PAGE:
Tim Walker is an English photographer (born in 1970, lives in London) who has been at the forefront of fashion photography, with its epic images and full of beauty. His photographs tell authentic stories, and his extravagant images are prolonged in time, with scenes very carefully, full of details and romanticism that define his unmistakable style.
His muses including Tilda Swinton, Kate Moss, Amanda Harlech, Lynn Wyatt, Jake Love, Matilda Lowther, actors like Alan Rickman, Mackenzie Crook, Benedict Cumberbatch, Ethan Hawke, Michael Keaton, Edward Norton, and list can go on and on.
His interest in photography began with his first job in a bookstore ordering Cecil Beaton files as part of his work. After graduating in 1994, he worked as a freelance photography assistant in London in 1994 and then moved to New York as assistant to Richard Avedon.
In 1995, after only 25 years of age, after making portraiture and documentary photography, he made his first session for Vogue magazine and from there his works have illustrated the English, Italian and American editions of that publication.
Walker collaborates with prestigious magazines such as the aforementioned Vogue or Harpers’Bazar. And with the brands: Dior, Gap, Neiman Marcus, Burberry, Bluemarine, WR Replay, Comme des Garçons, Guerlain, Carolina Herrera, etc.
He has also collaborated with film director Tim Burton, who, like him, has a very particular aesthetic vision, and has portrayed the legendary Monty Phyton, among other personalities.
His innovative photography is one of the most imaginative and exuberant that are currently produced. His style is like fantasy and surrealism. His work has been considered exquisite for his ability to present incredible worlds and images full of magic in each of his exhibitions.
Important museums host their collections, such as the Victoria & Albert Museum and The National Portrait Gallery in London. He made his first major exhibition at the Design Museum in London in 2008, coinciding with the publication of his book Pictures.
In 2008 Walker received the Isabella Blow Award for Fashion Creator from The British Fashion Council and in 2009 received an infinity award from The International Center of Photography in New York for her work as a fashion photographer. In 2010 he was the winner of the ASME Prize for his East End portfolio for W. magazine.
In 2010, his first short film The Lost Explorer premiered at the Locarno Film Festival in Switzerland and won the Best Short Film Award at the Chicago United Film Festival in 2011.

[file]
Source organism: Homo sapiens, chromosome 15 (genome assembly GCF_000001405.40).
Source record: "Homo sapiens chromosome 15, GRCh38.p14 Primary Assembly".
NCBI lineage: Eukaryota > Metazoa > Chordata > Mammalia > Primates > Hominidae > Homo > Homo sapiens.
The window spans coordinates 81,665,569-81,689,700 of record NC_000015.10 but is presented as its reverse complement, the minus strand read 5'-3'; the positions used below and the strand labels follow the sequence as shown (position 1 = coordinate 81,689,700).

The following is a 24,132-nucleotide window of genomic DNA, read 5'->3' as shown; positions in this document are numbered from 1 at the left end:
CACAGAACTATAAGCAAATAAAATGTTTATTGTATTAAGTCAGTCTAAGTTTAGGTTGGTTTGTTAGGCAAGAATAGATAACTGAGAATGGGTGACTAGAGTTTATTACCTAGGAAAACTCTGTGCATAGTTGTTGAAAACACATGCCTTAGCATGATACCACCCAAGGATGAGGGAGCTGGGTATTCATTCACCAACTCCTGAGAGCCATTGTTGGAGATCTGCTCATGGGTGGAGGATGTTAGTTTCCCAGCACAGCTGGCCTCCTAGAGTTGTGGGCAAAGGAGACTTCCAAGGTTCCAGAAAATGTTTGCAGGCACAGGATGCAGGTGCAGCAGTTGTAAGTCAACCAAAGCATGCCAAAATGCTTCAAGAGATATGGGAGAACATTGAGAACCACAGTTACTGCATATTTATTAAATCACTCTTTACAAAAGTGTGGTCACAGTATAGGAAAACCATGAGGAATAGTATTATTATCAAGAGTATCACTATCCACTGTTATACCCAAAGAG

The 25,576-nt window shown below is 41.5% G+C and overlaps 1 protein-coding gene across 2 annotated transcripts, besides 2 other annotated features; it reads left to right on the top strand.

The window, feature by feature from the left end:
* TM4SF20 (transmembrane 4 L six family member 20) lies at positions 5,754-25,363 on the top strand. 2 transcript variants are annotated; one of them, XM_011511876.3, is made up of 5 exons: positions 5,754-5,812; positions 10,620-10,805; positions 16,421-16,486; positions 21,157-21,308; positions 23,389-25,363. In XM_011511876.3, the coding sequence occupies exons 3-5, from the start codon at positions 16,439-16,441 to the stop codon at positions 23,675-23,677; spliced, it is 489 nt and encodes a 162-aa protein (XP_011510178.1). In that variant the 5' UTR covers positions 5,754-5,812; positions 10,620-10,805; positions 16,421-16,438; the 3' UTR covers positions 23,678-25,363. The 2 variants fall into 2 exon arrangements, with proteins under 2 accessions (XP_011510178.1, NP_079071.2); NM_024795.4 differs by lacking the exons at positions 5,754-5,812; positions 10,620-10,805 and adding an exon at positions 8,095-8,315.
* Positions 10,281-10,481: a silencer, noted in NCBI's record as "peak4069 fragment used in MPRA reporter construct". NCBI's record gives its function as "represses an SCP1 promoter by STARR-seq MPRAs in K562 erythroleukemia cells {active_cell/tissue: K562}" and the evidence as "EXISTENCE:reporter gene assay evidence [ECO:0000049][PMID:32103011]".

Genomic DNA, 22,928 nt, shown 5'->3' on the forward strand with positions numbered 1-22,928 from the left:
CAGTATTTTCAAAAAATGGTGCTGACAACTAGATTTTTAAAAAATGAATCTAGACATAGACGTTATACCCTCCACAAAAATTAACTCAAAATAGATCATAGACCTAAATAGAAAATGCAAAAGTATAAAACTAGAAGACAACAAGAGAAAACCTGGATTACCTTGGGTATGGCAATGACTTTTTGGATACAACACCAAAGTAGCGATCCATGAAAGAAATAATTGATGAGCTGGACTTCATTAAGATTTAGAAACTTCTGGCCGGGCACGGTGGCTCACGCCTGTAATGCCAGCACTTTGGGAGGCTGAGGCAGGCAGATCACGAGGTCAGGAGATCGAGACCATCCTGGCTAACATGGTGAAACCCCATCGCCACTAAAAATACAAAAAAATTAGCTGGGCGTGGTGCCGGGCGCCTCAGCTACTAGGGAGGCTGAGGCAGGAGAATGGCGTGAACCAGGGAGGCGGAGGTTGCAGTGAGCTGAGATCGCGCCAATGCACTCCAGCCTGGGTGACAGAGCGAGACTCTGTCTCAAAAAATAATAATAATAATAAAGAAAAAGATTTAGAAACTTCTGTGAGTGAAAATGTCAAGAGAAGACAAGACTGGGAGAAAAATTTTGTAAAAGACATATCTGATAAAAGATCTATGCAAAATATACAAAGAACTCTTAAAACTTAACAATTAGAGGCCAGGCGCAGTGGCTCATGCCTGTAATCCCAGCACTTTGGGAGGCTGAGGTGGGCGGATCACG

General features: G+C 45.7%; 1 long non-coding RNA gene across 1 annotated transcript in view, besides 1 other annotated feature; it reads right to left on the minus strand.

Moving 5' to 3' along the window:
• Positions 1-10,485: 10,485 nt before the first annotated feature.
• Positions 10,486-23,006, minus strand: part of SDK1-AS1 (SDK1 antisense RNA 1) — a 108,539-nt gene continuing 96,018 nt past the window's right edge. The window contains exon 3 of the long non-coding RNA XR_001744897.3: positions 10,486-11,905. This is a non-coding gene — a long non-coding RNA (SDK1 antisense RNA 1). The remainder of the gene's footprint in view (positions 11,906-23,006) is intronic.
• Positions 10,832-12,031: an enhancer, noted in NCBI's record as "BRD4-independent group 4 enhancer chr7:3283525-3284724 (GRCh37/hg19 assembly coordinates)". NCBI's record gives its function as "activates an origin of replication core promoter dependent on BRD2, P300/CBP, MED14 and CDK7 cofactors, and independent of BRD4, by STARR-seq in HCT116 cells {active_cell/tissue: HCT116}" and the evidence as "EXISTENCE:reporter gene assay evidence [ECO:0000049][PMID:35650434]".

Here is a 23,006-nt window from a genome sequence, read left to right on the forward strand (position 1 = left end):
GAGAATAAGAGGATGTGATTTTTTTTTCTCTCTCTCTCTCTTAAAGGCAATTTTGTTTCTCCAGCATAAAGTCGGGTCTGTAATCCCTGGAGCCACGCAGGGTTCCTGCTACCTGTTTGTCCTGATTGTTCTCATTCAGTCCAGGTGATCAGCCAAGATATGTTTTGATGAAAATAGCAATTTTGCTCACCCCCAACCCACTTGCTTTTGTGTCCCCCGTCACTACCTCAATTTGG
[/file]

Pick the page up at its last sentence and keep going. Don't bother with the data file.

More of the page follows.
One of the many reasons I love his work so much…he has stated that there has been no photoshop changes to any of his works. As you can imagine, a lot of work goes into every frame! Massive props and sets; I love how he uses traditional photography techniques in order to get the whimsical shots…truly inspiring for any young photographers
I really loved his exhibition. It was ethereal, outlandish and a bit freaky. The big doll at the end really did freak me out as did the snails on the ceilings. The props definitely added a lot to the exhibition.
Walker staged his first major exhibition at the Design Museum, London in 2008. This coincided with the publication of his book ‘Pictures’ published by teNeues.
In 2010 Walker’s first short film, ‘The Lost Explorer’ was premiered at Locarno Film Festival in Switzerland and went on to win best short film at the Chicago United Film Festival, 2011.
2012 saw the opening of Walker’s ‘Story Teller’ photographic exhibition at Somerset House, London. The exhibition coincided with the publication of his book, ‘Story Teller’ published by Thames and Hudson. In a 2013 collaboration with Lawrence Mynott and Kit Hesketh-Harvey, he also released The Granny Alphabet, a unique collection of portraiture and illustration celebrating grandmothers.
Walker received the ‘Isabella Blow Award for Fashion Creator’ from The British Fashion Council in 2008 as well as the Infinity Award from The International Center of Photography in 2009. In 2012 Walker received an Honorary Fellowship from the Royal Photographic Society.
The Victoria & Albert Museum and the National Portrait Gallery in London include Walker’s photographs in their permanent collections.
Tim lives in London.
Photographer Tim Walker
I see he likes Francisco Bacon
Yes he does!